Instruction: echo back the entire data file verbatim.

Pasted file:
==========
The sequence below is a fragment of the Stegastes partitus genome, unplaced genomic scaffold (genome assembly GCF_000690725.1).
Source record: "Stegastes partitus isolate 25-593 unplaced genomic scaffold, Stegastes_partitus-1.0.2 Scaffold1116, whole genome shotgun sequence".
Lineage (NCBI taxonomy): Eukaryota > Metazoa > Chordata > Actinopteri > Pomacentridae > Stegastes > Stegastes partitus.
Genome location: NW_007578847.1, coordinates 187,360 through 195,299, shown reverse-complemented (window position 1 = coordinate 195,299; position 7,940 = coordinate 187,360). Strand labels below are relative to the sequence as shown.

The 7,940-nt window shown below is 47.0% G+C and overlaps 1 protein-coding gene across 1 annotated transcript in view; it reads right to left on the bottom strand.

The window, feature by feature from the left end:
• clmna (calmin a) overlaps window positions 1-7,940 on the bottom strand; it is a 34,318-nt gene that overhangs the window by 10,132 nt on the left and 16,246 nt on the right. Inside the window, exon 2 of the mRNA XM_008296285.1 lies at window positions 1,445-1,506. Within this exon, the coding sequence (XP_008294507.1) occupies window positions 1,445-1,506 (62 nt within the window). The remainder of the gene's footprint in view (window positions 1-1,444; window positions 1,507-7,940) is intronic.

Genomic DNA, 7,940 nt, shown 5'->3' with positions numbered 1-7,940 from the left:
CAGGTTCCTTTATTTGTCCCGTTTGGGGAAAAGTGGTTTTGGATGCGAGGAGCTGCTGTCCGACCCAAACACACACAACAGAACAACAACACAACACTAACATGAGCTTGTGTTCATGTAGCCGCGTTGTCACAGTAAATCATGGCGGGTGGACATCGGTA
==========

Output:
The sequence below is a fragment of the Stegastes partitus genome, unplaced genomic scaffold (genome assembly GCF_000690725.1).
Source record: "Stegastes partitus isolate 25-593 unplaced genomic scaffold, Stegastes_partitus-1.0.2 Scaffold1116, whole genome shotgun sequence".
Lineage (NCBI taxonomy): Eukaryota > Metazoa > Chordata > Actinopteri > Pomacentridae > Stegastes > Stegastes partitus.
Genome location: NW_007578847.1, coordinates 187,360 through 195,299, shown reverse-complemented (window position 1 = coordinate 195,299; position 7,940 = coordinate 187,360). Strand labels below are relative to the sequence as shown.

The 7,940-nt window shown below is 47.0% G+C and overlaps 1 protein-coding gene across 1 annotated transcript in view; it reads right to left on the bottom strand.

The window, feature by feature from the left end:
• clmna (calmin a) overlaps window positions 1-7,940 on the bottom strand; it is a 34,318-nt gene that overhangs the window by 10,132 nt on the left and 16,246 nt on the right. Inside the window, exon 2 of the mRNA XM_008296285.1 lies at window positions 1,445-1,506. Within this exon, the coding sequence (XP_008294507.1) occupies window positions 1,445-1,506 (62 nt within the window). The remainder of the gene's footprint in view (window positions 1-1,444; window positions 1,507-7,940) is intronic.

Genomic DNA, 7,940 nt, shown 5'->3' with positions numbered 1-7,940 from the left:
CAGGTTCCTTTATTTGTCCCGTTTGGGGAAAAGTGGTTTTGGATGCGAGGAGCTGCTGTCCGACCCAAACACACACAACAGAACAACAACACAACACTAACATGAGCTTGTGTTCATGTAGCCGCGTTGTCACAGTAAATCATGGCGGGTGGACATCGGTA